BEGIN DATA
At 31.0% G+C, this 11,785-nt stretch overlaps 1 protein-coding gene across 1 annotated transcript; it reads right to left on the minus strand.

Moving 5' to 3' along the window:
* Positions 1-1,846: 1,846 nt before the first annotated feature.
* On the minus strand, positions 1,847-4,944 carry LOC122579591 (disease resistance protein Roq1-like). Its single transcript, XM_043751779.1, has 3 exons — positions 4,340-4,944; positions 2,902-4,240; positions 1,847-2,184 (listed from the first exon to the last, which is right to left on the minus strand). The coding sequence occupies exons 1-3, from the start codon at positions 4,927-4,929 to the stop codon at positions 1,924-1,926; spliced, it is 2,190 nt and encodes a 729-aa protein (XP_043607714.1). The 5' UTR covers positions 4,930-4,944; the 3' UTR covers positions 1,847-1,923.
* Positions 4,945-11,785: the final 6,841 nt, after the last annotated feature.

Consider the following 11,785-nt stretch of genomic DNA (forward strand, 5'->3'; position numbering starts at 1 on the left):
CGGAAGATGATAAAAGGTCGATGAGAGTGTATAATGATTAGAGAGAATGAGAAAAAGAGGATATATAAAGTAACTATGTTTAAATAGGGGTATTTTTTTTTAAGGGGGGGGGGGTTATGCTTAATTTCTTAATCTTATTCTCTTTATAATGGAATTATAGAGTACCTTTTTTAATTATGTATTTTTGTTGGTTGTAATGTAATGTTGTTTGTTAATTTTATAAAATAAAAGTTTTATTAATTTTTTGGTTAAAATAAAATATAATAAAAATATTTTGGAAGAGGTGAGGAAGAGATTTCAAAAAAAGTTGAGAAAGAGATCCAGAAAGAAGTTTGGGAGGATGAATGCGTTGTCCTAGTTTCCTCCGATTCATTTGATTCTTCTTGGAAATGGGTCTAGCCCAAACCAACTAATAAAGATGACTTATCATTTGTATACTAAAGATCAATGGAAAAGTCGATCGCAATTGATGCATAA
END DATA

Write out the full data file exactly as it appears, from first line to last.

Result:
At 31.0% G+C, this 11,785-nt stretch overlaps 1 protein-coding gene across 1 annotated transcript; it reads right to left on the minus strand.

Moving 5' to 3' along the window:
* Positions 1-1,846: 1,846 nt before the first annotated feature.
* On the minus strand, positions 1,847-4,944 carry LOC122579591 (disease resistance protein Roq1-like). Its single transcript, XM_043751779.1, has 3 exons — positions 4,340-4,944; positions 2,902-4,240; positions 1,847-2,184 (listed from the first exon to the last, which is right to left on the minus strand). The coding sequence occupies exons 1-3, from the start codon at positions 4,927-4,929 to the stop codon at positions 1,924-1,926; spliced, it is 2,190 nt and encodes a 729-aa protein (XP_043607714.1). The 5' UTR covers positions 4,930-4,944; the 3' UTR covers positions 1,847-1,923.
* Positions 4,945-11,785: the final 6,841 nt, after the last annotated feature.

Consider the following 11,785-nt stretch of genomic DNA (forward strand, 5'->3'; position numbering starts at 1 on the left):
CGGAAGATGATAAAAGGTCGATGAGAGTGTATAATGATTAGAGAGAATGAGAAAAAGAGGATATATAAAGTAACTATGTTTAAATAGGGGTATTTTTTTTTAAGGGGGGGGGGGTTATGCTTAATTTCTTAATCTTATTCTCTTTATAATGGAATTATAGAGTACCTTTTTTAATTATGTATTTTTGTTGGTTGTAATGTAATGTTGTTTGTTAATTTTATAAAATAAAAGTTTTATTAATTTTTTGGTTAAAATAAAATATAATAAAAATATTTTGGAAGAGGTGAGGAAGAGATTTCAAAAAAAGTTGAGAAAGAGATCCAGAAAGAAGTTTGGGAGGATGAATGCGTTGTCCTAGTTTCCTCCGATTCATTTGATTCTTCTTGGAAATGGGTCTAGCCCAAACCAACTAATAAAGATGACTTATCATTTGTATACTAAAGATCAATGGAAAAGTCGATCGCAATTGATGCATAA